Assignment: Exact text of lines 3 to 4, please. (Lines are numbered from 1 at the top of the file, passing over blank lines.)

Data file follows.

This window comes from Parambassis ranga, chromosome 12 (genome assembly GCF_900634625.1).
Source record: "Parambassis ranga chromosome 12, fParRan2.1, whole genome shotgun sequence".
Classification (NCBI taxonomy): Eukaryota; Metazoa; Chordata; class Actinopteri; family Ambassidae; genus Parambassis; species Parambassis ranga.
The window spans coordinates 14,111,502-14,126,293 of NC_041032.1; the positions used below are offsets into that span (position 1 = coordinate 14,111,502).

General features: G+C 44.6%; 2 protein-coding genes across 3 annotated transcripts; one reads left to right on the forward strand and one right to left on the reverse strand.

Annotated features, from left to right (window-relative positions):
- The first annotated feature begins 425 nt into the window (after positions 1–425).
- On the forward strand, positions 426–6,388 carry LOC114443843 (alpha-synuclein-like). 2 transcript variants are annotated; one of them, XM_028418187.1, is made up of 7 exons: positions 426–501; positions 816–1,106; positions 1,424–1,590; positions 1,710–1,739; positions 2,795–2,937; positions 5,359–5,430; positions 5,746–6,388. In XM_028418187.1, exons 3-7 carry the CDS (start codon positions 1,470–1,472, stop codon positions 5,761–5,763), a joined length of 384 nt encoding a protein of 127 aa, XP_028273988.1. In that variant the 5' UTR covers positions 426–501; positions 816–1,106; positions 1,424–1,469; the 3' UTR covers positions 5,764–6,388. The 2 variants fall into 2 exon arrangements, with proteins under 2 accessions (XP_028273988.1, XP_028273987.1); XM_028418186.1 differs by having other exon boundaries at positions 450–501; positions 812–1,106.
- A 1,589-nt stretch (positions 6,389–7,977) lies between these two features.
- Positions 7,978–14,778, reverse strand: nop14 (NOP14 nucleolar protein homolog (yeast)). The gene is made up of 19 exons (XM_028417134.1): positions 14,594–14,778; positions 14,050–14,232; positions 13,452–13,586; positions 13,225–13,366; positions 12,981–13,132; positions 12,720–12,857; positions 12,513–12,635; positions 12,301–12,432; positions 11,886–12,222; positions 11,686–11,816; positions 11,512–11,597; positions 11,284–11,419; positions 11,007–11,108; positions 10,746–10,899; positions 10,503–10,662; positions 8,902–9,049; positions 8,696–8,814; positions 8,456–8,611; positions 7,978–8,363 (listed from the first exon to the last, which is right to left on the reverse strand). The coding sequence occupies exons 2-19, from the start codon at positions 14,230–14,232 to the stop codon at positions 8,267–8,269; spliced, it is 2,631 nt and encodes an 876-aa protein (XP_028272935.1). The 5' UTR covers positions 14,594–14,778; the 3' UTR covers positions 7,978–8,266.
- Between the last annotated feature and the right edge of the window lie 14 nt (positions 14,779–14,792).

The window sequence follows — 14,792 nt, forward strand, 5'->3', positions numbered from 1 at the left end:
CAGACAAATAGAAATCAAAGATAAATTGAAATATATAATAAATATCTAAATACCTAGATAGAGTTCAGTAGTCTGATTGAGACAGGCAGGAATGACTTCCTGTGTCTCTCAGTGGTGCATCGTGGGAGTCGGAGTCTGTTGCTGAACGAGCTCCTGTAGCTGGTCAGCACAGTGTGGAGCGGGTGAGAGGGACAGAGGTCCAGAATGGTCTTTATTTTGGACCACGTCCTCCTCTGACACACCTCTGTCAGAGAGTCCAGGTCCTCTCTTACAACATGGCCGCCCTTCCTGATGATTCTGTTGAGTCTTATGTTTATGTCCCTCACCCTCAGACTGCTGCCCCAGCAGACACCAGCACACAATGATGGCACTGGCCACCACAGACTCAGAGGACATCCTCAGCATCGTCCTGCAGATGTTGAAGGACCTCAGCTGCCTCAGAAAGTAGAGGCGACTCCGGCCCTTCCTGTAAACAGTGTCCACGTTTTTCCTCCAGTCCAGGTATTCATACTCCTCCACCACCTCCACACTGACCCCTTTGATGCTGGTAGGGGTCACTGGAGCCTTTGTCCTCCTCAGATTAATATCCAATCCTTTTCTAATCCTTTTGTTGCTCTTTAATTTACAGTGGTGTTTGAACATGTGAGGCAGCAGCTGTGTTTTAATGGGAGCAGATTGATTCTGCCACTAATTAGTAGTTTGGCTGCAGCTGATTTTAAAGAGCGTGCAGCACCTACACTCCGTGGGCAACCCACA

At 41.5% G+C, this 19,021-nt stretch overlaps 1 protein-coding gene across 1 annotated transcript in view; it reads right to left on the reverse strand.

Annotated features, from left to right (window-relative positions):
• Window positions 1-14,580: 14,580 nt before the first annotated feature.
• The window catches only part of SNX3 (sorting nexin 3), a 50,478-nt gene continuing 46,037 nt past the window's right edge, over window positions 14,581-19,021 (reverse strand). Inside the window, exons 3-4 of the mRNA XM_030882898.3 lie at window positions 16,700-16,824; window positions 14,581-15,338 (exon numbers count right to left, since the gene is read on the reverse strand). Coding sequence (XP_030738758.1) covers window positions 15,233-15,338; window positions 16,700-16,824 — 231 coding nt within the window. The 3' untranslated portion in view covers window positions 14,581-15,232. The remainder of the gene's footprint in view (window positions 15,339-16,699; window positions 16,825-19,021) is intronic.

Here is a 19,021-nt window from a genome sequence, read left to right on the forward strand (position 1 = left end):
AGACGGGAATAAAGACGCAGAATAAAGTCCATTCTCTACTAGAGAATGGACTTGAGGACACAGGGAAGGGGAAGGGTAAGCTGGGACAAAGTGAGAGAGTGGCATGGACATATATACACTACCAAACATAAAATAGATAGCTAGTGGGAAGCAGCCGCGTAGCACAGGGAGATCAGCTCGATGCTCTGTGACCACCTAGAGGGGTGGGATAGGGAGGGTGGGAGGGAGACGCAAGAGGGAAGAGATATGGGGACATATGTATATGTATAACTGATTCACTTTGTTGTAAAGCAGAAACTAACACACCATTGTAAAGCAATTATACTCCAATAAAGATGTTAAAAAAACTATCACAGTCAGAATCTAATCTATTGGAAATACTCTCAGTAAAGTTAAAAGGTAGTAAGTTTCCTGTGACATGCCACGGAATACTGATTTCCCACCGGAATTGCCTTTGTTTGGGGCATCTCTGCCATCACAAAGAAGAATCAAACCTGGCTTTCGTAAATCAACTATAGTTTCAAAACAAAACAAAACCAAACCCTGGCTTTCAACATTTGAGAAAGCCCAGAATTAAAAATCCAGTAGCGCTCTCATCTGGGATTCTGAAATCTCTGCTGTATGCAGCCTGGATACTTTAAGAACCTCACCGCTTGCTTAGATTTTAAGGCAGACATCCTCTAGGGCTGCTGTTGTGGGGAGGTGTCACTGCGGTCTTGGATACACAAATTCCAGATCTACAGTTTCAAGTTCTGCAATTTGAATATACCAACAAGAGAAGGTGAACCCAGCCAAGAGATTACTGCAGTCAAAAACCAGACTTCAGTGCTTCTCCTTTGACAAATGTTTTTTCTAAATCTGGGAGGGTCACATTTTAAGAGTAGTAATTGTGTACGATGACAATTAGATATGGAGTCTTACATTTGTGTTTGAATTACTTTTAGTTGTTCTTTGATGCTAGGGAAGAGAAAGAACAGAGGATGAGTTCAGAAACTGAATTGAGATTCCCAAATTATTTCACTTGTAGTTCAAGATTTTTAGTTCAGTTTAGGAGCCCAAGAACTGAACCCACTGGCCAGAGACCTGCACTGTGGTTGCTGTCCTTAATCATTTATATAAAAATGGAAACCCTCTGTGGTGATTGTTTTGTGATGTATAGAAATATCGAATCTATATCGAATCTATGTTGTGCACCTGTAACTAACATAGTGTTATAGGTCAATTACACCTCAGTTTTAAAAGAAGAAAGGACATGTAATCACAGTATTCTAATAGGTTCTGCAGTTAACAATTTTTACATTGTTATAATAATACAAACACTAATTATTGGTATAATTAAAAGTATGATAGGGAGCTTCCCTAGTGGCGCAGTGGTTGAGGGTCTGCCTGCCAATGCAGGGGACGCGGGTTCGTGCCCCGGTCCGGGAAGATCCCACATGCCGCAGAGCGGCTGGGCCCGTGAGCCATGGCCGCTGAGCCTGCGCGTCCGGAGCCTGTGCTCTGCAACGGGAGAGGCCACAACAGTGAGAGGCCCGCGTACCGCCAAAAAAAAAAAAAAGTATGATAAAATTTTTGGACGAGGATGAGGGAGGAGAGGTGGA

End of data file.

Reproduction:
Classification (NCBI taxonomy): Eukaryota; Metazoa; Chordata; class Actinopteri; family Ambassidae; genus Parambassis; species Parambassis ranga.
The window spans coordinates 14,111,502-14,126,293 of NC_041032.1; the positions used below are offsets into that span (position 1 = coordinate 14,111,502).